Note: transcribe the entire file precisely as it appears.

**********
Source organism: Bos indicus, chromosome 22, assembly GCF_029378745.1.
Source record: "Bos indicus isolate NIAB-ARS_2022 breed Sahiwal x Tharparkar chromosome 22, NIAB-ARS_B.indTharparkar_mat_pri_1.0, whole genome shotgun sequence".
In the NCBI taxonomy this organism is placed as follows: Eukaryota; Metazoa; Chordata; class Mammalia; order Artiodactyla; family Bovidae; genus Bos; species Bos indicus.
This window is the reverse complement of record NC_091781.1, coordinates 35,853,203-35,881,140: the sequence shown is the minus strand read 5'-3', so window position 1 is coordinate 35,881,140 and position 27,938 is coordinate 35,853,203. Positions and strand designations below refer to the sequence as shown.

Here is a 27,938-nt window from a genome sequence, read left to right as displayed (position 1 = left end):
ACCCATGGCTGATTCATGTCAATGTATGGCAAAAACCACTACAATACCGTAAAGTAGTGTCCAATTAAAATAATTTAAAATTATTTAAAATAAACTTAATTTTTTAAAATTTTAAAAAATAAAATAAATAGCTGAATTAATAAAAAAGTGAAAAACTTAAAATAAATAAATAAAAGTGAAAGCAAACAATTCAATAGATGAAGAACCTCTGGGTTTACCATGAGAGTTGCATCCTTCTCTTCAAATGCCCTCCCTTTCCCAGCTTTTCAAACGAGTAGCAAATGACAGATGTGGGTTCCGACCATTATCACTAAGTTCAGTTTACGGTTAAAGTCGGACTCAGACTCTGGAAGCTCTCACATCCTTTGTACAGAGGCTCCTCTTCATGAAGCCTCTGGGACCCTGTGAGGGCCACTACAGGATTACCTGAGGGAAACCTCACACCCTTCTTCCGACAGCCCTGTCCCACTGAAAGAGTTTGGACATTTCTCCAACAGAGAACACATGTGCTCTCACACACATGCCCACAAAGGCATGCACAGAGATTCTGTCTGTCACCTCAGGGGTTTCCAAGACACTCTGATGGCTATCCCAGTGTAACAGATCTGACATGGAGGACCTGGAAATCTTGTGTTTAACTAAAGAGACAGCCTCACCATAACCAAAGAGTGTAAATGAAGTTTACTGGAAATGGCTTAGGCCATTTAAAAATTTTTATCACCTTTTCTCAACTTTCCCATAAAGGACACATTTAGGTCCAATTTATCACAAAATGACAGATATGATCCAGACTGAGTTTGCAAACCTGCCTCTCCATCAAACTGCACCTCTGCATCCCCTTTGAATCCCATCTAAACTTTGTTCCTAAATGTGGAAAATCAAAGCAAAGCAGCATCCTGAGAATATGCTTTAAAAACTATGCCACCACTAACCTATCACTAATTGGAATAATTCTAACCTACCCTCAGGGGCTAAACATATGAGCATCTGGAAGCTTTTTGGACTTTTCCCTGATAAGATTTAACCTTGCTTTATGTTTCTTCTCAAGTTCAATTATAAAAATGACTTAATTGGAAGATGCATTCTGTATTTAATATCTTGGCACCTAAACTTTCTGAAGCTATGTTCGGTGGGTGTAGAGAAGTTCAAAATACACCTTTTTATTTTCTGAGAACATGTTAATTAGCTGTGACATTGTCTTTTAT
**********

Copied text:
Source organism: Bos indicus, chromosome 22, assembly GCF_029378745.1.
Source record: "Bos indicus isolate NIAB-ARS_2022 breed Sahiwal x Tharparkar chromosome 22, NIAB-ARS_B.indTharparkar_mat_pri_1.0, whole genome shotgun sequence".
In the NCBI taxonomy this organism is placed as follows: Eukaryota; Metazoa; Chordata; class Mammalia; order Artiodactyla; family Bovidae; genus Bos; species Bos indicus.
This window is the reverse complement of record NC_091781.1, coordinates 35,853,203-35,881,140: the sequence shown is the minus strand read 5'-3', so window position 1 is coordinate 35,881,140 and position 27,938 is coordinate 35,853,203. Positions and strand designations below refer to the sequence as shown.

Here is a 27,938-nt window from a genome sequence, read left to right as displayed (position 1 = left end):
ACCCATGGCTGATTCATGTCAATGTATGGCAAAAACCACTACAATACCGTAAAGTAGTGTCCAATTAAAATAATTTAAAATTATTTAAAATAAACTTAATTTTTTAAAATTTTAAAAAATAAAATAAATAGCTGAATTAATAAAAAAGTGAAAAACTTAAAATAAATAAATAAAAGTGAAAGCAAACAATTCAATAGATGAAGAACCTCTGGGTTTACCATGAGAGTTGCATCCTTCTCTTCAAATGCCCTCCCTTTCCCAGCTTTTCAAACGAGTAGCAAATGACAGATGTGGGTTCCGACCATTATCACTAAGTTCAGTTTACGGTTAAAGTCGGACTCAGACTCTGGAAGCTCTCACATCCTTTGTACAGAGGCTCCTCTTCATGAAGCCTCTGGGACCCTGTGAGGGCCACTACAGGATTACCTGAGGGAAACCTCACACCCTTCTTCCGACAGCCCTGTCCCACTGAAAGAGTTTGGACATTTCTCCAACAGAGAACACATGTGCTCTCACACACATGCCCACAAAGGCATGCACAGAGATTCTGTCTGTCACCTCAGGGGTTTCCAAGACACTCTGATGGCTATCCCAGTGTAACAGATCTGACATGGAGGACCTGGAAATCTTGTGTTTAACTAAAGAGACAGCCTCACCATAACCAAAGAGTGTAAATGAAGTTTACTGGAAATGGCTTAGGCCATTTAAAAATTTTTATCACCTTTTCTCAACTTTCCCATAAAGGACACATTTAGGTCCAATTTATCACAAAATGACAGATATGATCCAGACTGAGTTTGCAAACCTGCCTCTCCATCAAACTGCACCTCTGCATCCCCTTTGAATCCCATCTAAACTTTGTTCCTAAATGTGGAAAATCAAAGCAAAGCAGCATCCTGAGAATATGCTTTAAAAACTATGCCACCACTAACCTATCACTAATTGGAATAATTCTAACCTACCCTCAGGGGCTAAACATATGAGCATCTGGAAGCTTTTTGGACTTTTCCCTGATAAGATTTAACCTTGCTTTATGTTTCTTCTCAAGTTCAATTATAAAAATGACTTAATTGGAAGATGCATTCTGTATTTAATATCTTGGCACCTAAACTTTCTGAAGCTATGTTCGGTGGGTGTAGAGAAGTTCAAAATACACCTTTTTATTTTCTGAGAACATGTTAATTAGCTGTGACATTGTCTTTTAT